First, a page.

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beckford, english, henley, giaour, tale, french and published

VATHEK. This wonderful tale of the East has a curious history. It was written by William Beckford, when a young man, at the suggestion of the Rev. Samuel Henley, then an assistant master at Harrow, one of the great public schools of England. There is a tradition that Beckford wrote it out in three days and two nights, never leaving his room or taking off his clothes in the meantime. The correspond ence between Beckford and Henley, however, shows that the author was engaged upon the book for several years. As a boy Beckford was fascinated by The Arabian Nights,) and subsequently read several learned books upon Mohammedan life, customs and beliefs. In a word, all the details of his story were closely studied. Rather capriciously, he composed the tale in French and gave Henley a copy of his manuscript to translate into English. Owing to a misunderstanding between author and translator, the English version was published first. It appeared in the summer of 1786, with a preface and notes by Henley, who suppressed the author's name and claimed that the tale was translated directly from the Arabic. At this treatment by his translator Beckford was very angry and the next year he published the original French at Lausanne (where he was staying) and at Paris. Three subordinate tales which were to form a part of were not published until the 20th century. In their complete form, both French and English, they may now be read in The Episodes of Vathek,) translated by Sir Frank T. Marzials, with an introduction by Lewis Melville (Lon don 1912). But the whom countless readers know, the romance which Byron often praised and rated far above Dr. Johnson's (Ras selas,) is Henley's version, one of the best translations ever made of a foreign classic. So .natural, flexible and idiomatic is the style that the book reads as if it were originally composed in English.

The History of the Caliph Vathek) is a story of mingled horror, burlesque and sublim ity, varied by scenes of great beauty; and the whole is organized as a study in retribution. Vathek, a grandson of Haroun-al-Raschid, rules the Mohammedan world from his splendid palace overlooking the Babylonian city of Samarah. When we first see him he is a young monarch indulging himself in all the sensual delights of exquisite dishes, voluptuous music, delirious perfumes and troops of girls as beautiful as the houris. He has an eye so terrible that any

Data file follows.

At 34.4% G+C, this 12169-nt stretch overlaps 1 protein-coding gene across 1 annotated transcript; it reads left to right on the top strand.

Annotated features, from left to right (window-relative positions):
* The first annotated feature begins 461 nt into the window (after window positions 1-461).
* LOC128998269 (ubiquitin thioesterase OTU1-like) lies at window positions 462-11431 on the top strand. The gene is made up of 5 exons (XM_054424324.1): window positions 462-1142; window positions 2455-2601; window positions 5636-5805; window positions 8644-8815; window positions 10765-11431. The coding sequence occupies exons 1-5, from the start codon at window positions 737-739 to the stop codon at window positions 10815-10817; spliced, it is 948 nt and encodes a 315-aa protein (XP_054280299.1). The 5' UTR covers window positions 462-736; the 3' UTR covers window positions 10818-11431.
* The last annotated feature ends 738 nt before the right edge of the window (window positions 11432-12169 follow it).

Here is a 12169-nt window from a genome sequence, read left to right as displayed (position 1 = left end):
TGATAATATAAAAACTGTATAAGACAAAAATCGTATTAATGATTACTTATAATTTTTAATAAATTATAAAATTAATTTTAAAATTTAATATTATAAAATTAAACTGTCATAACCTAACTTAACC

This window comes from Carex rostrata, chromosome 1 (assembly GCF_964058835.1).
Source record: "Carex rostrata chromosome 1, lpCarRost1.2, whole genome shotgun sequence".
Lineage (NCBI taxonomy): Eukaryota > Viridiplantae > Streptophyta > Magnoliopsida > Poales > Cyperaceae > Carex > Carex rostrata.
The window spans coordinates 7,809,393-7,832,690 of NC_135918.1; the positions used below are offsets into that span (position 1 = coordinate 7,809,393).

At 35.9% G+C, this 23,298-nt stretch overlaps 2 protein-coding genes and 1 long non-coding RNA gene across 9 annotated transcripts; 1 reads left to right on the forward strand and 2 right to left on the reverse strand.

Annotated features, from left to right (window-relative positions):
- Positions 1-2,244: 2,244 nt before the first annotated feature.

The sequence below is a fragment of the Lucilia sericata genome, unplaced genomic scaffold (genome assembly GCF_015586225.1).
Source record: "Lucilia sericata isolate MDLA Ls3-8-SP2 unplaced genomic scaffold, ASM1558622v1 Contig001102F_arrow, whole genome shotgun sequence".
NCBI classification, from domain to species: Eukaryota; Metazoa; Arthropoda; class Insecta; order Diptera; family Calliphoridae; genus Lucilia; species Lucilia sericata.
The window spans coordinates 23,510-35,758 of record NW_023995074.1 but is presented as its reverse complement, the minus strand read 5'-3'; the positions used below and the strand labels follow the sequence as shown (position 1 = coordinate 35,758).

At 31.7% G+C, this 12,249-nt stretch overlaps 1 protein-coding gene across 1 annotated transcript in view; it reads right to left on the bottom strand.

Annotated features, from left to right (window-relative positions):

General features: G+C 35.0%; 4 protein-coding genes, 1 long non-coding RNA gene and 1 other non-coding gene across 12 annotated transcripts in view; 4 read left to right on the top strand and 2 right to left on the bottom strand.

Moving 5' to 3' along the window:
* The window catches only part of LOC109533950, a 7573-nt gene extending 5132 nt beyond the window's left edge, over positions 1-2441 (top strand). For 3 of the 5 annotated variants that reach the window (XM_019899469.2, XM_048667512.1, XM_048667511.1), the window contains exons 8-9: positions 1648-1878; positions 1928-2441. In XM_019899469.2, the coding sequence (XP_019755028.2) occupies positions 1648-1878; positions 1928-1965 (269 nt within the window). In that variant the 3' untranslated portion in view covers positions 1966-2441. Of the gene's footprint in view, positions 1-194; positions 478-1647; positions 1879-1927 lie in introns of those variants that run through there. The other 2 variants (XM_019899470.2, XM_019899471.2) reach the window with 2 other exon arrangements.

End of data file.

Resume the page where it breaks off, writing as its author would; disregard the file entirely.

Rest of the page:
wretch who looks upon its steadfast gaze falls to the ground and sometimes expires. He grows cruel; he imprisons on whimsical charges his most faithful subjects and in general ad ministers justice in a most haphazard manner. He comes under the influence of Carathis, his mother, magician and necromancer in league with the most malignant spirits, with ghouls even, whom she summons from the grave to do her bidding. She is surrounded by negresses with one eye, who aid her in her wicked de signs; and she is so ceaseless in the pursuit of the powers of darkness that she would never sleep but for the visions of evil that then come to her. Instigated by this mother, Vathek commits the most heinous crimes. In defiance of Mohammed and Allah, he erects a lofty tower of 11,000 stairs in a vain endeavor to penetrate, by the most obscene rites, the mys teries of heaven. At length he abjures his re ligion and sells his soul to Eblis, the Moham medan Satan, in the hope of obtaining the throne of the pre-Adamite sultans.

The agent of the transaction is a giaour, who appears in the form of a man so hideous that people shut their eyes at the first sight of him. Vathek, in one of his fits of madness, kicks him down the palace steps; other feet join in the entertainment and the intruder is kicked through the palace and streets of Samarah. The giaour nevertheless wins over Vathek, who obtains for his harem Nouronihar, the most beautiful and sensuous of Oriental women. The last scene is in the magnificent hall of Eblis, where, disappointed of all their hopes, Vathek and Nouromhar and Carathis are consigned to eternal pain. With right hands upon hearts kindled by Eblis into flames, they must there tread a never-ending round of agony. No neater punishment was ever de vised for the damned. Nor were there ever any better pieces of extravagance than the sport which Samarab has with the giaour, or the tricks which Nouronihar and the girls of the harem play upon Bababalouk, the chief of the eunuchs.